When Isamu Noguchi first designed his small cyclone side table, Knoll decided to manufacture a limited number of its classic Bertoia wire side chairs scaled down to kid size. The chair and the table made great companions, and you can still find them all the time on eBay. Search eBay for keywords “bertoia child.” There’s usually some competitive bidding for these, but you can find a good deal if the seller doesn’t know what they are, so also try “wire child chair” or “wire kid’s chair.” If identified as Bertoia or Knoll, they sell for anywhere from $80 to $350 depending on condition. I’ve seen them go to savvy bidders for as low as $14.99. Another popular and widely available modern kid’s chair is Cosco’s spaceage 1970s child seat seen here:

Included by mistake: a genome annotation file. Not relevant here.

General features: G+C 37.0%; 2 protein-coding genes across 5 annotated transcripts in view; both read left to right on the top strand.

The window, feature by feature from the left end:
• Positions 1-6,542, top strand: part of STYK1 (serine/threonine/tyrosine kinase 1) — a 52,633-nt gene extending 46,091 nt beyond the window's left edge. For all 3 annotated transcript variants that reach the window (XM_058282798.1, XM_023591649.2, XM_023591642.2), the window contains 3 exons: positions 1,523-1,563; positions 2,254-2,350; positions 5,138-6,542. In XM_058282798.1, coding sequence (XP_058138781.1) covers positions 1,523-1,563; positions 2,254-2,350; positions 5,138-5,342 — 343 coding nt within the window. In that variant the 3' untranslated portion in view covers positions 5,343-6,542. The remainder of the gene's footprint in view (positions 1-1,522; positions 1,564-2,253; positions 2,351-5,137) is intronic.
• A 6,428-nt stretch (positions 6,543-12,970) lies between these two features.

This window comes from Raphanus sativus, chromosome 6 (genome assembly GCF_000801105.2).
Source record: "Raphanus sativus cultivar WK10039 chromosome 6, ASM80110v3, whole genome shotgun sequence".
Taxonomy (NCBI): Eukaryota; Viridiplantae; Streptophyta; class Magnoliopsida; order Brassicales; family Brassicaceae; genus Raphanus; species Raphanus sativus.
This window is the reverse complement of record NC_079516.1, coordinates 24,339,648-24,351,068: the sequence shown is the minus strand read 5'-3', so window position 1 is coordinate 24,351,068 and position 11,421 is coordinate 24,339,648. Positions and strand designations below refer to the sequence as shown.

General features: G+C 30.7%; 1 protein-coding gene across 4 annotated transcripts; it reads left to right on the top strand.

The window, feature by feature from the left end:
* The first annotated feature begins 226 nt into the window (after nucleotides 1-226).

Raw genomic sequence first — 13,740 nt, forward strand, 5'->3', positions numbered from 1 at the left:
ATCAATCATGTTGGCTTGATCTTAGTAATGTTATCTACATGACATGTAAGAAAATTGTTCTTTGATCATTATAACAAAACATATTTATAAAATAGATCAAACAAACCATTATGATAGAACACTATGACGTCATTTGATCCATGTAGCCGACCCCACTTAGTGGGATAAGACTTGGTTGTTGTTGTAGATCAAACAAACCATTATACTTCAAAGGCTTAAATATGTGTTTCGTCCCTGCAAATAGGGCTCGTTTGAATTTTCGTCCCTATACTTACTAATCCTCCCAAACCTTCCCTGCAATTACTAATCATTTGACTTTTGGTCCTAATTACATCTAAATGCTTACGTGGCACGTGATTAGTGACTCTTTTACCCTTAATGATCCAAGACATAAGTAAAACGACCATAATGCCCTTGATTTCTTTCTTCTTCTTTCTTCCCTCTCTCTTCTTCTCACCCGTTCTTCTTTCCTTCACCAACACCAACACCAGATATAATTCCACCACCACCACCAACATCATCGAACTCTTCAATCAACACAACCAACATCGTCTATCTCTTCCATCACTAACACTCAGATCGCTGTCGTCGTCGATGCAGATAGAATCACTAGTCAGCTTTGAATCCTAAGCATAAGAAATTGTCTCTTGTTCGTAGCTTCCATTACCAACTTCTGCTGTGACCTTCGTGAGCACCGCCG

Ever since this chair made an appearance on Bravo’s “Top Design” (with Jonathan Adler telling the contestant who put it in his room on a pedestal, “that chair is hot!”) the price of these things on eBay has skyrocketed, usually anywhere between $25 and $70, depending on the color and the condition. This light green seems to be the most common. I have seen this chair at antique stores for as little as $10. They are fairly common, and interestingly they were originally intended for use as car booster seats. There’s a brand new deadstock version of it on eBay right now for $9.99 (1 bid) with the box and literature that show its original use as a car seat. So if you were born in the 1970s, this may be how your parents protected you in the back seat. Search keywords “Cosco vintage” or “Cosco seat.” One of my favorite mid-century designers was Paul McCobb; his stuff is less easily-identified and therefore usually easier to find as a deal. He made a great woven child’s chair back in the fifties that I’ve seen in antique stores and on eBay, though the seller who keeps posting it on eBay wants $125. Still, it’s a beautiful chair. I love the legs: